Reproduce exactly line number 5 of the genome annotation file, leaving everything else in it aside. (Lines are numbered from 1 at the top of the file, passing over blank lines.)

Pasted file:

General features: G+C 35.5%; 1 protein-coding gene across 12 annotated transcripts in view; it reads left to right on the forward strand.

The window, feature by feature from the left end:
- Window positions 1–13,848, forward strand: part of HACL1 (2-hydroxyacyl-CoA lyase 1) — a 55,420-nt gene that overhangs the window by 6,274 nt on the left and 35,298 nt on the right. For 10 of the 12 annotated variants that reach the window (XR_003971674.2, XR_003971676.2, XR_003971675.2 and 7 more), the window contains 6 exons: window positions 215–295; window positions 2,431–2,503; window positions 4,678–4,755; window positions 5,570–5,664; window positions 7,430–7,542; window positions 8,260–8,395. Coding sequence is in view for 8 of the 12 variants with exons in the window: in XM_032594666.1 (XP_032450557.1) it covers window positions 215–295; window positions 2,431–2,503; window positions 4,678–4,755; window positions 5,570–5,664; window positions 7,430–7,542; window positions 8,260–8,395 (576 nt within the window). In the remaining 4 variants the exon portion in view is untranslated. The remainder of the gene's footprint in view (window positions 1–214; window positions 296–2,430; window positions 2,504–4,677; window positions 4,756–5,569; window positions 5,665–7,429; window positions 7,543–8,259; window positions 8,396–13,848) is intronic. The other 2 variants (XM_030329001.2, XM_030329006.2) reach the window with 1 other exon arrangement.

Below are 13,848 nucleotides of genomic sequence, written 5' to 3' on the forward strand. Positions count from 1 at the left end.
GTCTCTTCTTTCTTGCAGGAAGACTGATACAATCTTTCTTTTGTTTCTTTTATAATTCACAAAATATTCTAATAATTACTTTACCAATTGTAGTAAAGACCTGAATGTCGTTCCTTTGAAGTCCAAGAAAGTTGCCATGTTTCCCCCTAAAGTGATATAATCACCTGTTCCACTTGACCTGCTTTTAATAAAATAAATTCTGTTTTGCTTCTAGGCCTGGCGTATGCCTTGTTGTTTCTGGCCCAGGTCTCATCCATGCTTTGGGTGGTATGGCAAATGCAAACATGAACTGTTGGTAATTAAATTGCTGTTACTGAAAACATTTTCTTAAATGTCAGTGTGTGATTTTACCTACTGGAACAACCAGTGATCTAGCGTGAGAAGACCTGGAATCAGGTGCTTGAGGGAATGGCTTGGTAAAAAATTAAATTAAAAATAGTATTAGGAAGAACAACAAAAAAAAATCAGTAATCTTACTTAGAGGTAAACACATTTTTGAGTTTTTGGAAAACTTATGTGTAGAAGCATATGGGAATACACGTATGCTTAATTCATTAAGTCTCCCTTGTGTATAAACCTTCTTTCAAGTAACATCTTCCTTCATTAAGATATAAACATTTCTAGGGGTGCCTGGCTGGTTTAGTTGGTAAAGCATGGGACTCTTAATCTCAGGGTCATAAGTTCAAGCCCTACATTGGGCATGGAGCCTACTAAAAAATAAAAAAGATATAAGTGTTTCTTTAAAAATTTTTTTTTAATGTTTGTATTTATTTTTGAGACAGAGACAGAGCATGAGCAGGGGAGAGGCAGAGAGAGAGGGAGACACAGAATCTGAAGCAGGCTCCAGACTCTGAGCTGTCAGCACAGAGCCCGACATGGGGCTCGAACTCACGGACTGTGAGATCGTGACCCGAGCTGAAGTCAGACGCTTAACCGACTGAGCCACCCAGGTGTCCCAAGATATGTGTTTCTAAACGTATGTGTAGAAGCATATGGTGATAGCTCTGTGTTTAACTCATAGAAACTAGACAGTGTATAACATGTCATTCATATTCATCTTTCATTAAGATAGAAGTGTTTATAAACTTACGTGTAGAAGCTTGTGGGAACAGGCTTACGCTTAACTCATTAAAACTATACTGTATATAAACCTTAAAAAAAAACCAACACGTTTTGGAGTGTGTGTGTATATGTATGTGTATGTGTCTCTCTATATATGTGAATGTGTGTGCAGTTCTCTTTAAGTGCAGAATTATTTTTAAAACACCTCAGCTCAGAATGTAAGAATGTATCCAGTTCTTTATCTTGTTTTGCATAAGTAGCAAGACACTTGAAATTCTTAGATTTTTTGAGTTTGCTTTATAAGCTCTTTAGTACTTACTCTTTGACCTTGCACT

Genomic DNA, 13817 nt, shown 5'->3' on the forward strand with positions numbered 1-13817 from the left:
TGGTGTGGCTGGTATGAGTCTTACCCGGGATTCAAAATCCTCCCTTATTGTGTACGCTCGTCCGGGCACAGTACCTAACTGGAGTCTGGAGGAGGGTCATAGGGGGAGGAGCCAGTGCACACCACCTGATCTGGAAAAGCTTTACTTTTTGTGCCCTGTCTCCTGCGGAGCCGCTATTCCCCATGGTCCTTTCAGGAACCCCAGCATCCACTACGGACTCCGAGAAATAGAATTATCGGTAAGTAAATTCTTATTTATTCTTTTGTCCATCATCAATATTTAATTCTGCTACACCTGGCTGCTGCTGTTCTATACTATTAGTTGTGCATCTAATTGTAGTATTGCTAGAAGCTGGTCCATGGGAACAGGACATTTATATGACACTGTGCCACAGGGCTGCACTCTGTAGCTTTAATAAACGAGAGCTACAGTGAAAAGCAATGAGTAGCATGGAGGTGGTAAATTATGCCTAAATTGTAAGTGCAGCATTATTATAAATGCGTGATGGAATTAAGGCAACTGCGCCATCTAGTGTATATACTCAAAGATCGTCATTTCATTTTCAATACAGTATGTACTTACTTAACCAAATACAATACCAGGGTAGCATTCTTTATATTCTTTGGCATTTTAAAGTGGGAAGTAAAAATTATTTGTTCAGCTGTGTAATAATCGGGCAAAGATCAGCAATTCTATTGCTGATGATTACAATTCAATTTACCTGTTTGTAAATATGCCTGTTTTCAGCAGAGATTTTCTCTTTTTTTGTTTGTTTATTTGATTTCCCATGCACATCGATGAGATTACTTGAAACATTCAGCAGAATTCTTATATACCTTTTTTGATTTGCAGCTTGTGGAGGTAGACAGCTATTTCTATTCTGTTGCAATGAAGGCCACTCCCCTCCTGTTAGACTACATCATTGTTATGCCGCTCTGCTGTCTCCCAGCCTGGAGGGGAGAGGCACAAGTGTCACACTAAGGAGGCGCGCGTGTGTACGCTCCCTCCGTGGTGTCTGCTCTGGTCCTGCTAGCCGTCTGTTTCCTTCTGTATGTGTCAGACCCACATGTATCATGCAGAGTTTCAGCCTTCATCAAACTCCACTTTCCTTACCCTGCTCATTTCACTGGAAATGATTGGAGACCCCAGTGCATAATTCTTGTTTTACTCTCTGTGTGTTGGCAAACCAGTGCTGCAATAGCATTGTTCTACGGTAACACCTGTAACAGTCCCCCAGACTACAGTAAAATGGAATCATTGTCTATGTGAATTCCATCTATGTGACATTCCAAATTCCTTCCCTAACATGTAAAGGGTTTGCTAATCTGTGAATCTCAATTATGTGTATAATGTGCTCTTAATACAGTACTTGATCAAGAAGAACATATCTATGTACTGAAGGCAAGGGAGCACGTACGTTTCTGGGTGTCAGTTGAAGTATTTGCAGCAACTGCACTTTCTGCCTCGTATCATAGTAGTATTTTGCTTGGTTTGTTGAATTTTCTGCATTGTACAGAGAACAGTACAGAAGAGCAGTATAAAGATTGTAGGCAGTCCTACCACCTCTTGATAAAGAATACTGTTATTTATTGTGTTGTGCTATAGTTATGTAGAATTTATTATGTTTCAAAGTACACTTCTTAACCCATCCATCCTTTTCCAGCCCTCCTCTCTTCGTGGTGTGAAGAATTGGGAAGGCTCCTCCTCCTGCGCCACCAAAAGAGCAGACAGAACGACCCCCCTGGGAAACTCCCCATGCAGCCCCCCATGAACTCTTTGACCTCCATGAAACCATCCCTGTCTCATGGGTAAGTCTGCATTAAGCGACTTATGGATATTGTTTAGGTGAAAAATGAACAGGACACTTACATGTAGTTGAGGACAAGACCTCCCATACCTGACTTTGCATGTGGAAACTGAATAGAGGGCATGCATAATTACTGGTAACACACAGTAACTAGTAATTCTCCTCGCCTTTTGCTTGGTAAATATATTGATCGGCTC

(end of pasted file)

GTCTCTTCTTTCTTGCAGGAAGACTGATACAATCTTTCTTTTGTTTCTTTTATAATTCACAAAATATTCTAATAATTACTTTACCAATTGTAGTAAAGACCTGAATGTCGTTCCTTTGAAGTCCAAGAAAGTTGCCATGTTTCCCCCTAAAGTGATATAATCACCTGTTCCACTTGACCTGCTTTTAATAAAATAAATTCTGTTTTGCTTCTAGGCCTGGCGTATGCCTTGTTGTTTCTGGCCCAGGTCTCATCCATGCTTTGGGTGGTATGGCAAATGCAAACATGAACTGTTGGTAATTAAATTGCTGTTACTGAAAACATTTTCTTAAATGTCAGTGTGTGATTTTACCTACTGGAACAACCAGTGATCTAGCGTGAGAAGACCTGGAATCAGGTGCTTGAGGGAATGGCTTGGTAAAAAATTAAATTAAAAATAGTATTAGGAAGAACAACAAAAAAAAATCAGTAATCTTACTTAGAGGTAAACACATTTTTGAGTTTTTGGAAAACTTATGTGTAGAAGCATATGGGAATACACGTATGCTTAATTCATTAAGTCTCCCTTGTGTATAAACCTTCTTTCAAGTAACATCTTCCTTCATTAAGATATAAACATTTCTAGGGGTGCCTGGCTGGTTTAGTTGGTAAAGCATGGGACTCTTAATCTCAGGGTCATAAGTTCAAGCCCTACATTGGGCATGGAGCCTACTAAAAAATAAAAAAGATATAAGTGTTTCTTTAAAAATTTTTTTTTAATGTTTGTATTTATTTTTGAGACAGAGACAGAGCATGAGCAGGGGAGAGGCAGAGAGAGAGGGAGACACAGAATCTGAAGCAGGCTCCAGACTCTGAGCTGTCAGCACAGAGCCCGACATGGGGCTCGAACTCACGGACTGTGAGATCGTGACCCGAGCTGAAGTCAGACGCTTAACCGACTGAGCCACCCAGGTGTCCCAAGATATGTGTTTCTAAACGTATGTGTAGAAGCATATGGTGATAGCTCTGTGTTTAACTCATAGAAACTAGACAGTGTATAACATGTCATTCATATTCATCTTTCATTAAGATAGAAGTGTTTATAAACTTACGTGTAGAAGCTTGTGGGAACAGGCTTACGCTTAACTCATTAAAACTATACTGTATATAAACCTTAAAAAAAAACCAACACGTTTTGGAGTGTGTGTGTATATGTATGTGTATGTGTCTCTCTATATATGTGAATGTGTGTGCAGTTCTCTTTAAGTGCAGAATTATTTTTAAAACACCTCAGCTCAGAATGTAAGAATGTATCCAGTTCTTTATCTTGTTTTGCATAAGTAGCAAGACACTTGAAATTCTTAGATTTTTTGAGTTTGCTTTATAAGCTCTTTAGTACTTACTCTTTGACCTTGCACT